LG Electronics to Rollout Six 3.0 TVs This Year in U.S.

LAS VEGAS—LG Electronics today announced it will offer six premium OLED TV models supporting ATSC 3.0 in 2020, ranging in size from 55 to 88 inches.

The announcement, made the day before the official opening of CES 2020, answers the question in the minds of many industry observers about whether or not ATSC 3.0 consumer receivers would actually make it to market in the United States, and offers one more indication for broadcasters that a voluntary transition to Next Gen TV will actually be able to seen by viewers.

“Speaking of futureproofing, another key change in 2020 is the official U.S. launch of Next Gen TV,” said Tim Alessi, director of new products for LG Electronics. “Next Gen TV is the new ATSC 3.0 broadcast standard, co-developed by LG, which is the world’s first internet protocol-based television standard.”

During the LG Electronics press presentation at the Mandalay Bay Convention Center, the company laid out several key strategies it is pursuing, including leveraging AI to enhance the lives of customers, and partnerships.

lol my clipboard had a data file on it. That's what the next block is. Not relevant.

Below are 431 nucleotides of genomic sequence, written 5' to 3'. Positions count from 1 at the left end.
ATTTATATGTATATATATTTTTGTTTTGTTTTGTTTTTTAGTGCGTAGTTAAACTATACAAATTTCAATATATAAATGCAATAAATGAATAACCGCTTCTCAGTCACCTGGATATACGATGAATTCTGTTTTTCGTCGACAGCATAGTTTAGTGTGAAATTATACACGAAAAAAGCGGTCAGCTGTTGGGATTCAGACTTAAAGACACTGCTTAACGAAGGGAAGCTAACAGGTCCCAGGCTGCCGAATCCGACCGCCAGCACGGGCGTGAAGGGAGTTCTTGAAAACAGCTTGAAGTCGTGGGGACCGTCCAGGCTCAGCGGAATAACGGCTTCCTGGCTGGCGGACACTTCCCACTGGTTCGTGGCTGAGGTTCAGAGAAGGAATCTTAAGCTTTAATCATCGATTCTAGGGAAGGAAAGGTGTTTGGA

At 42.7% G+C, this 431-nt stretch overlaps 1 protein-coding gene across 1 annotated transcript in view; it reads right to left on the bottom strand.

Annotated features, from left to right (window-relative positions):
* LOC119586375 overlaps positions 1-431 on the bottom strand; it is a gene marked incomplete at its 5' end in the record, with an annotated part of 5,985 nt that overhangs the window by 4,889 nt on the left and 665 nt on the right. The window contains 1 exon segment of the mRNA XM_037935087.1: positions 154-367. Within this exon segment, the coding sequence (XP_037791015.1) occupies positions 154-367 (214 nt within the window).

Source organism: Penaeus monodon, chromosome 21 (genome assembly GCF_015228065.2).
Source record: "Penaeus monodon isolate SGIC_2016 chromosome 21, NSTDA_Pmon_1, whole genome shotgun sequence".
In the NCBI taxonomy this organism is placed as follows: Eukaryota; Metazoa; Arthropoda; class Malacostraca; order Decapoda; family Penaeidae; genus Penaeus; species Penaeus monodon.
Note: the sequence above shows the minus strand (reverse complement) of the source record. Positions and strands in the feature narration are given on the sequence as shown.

The Next Gen TV rollout is timed with this year’s expectation that more than 60 local TV stations covering around 70% of the U.S. viewing public will launch ATSC 3.0 service in 2020.

Briefly explaining the standard, as a marriage of broadband and broadcast, Alessi laid out how ATSC 3.0 will enable broadcasters to deliver 4K UHD, multidimensional sound and interactive content “among many other potential benefits,” he said.

All of the new 3.0 models will carry the Consumer Technology Association’s new Next Gen TV logo, he added.

While the announcement is a major step on the road to 3.0 success, reaction to the news among the mostly consumer electronics press in attendance was rather low-key.

Their interest was focused on the company’s new G10 OLED Gallery Series 65-inch OLED. With a thickness of only 20mm, the new television mounts flush to the wall without the need for a separate connection for source signals.

The company is also extending its lineup of 8K televisions with six new models, leveraging AI to scale content, touting the use of its new televisions as displays for gaming and supporting the UHD Alliance’s Filmmaker Mode to ensure what a filmmaker intended the audience sees is actually displayed on its televisions.

For a comprehensive source of TV Technology’s ATSC 3.0 coverage, see ourATSC3 silo.

Phil Kurz

Phil Kurz is a contributing editor to TV Tech. He has written about TV and video technology for more than 30 years and served as editor of three leading industry magazines. He earned a Bachelor of Journalism and a Master’s Degree in Journalism from the University of Missouri-Columbia School of Journalism.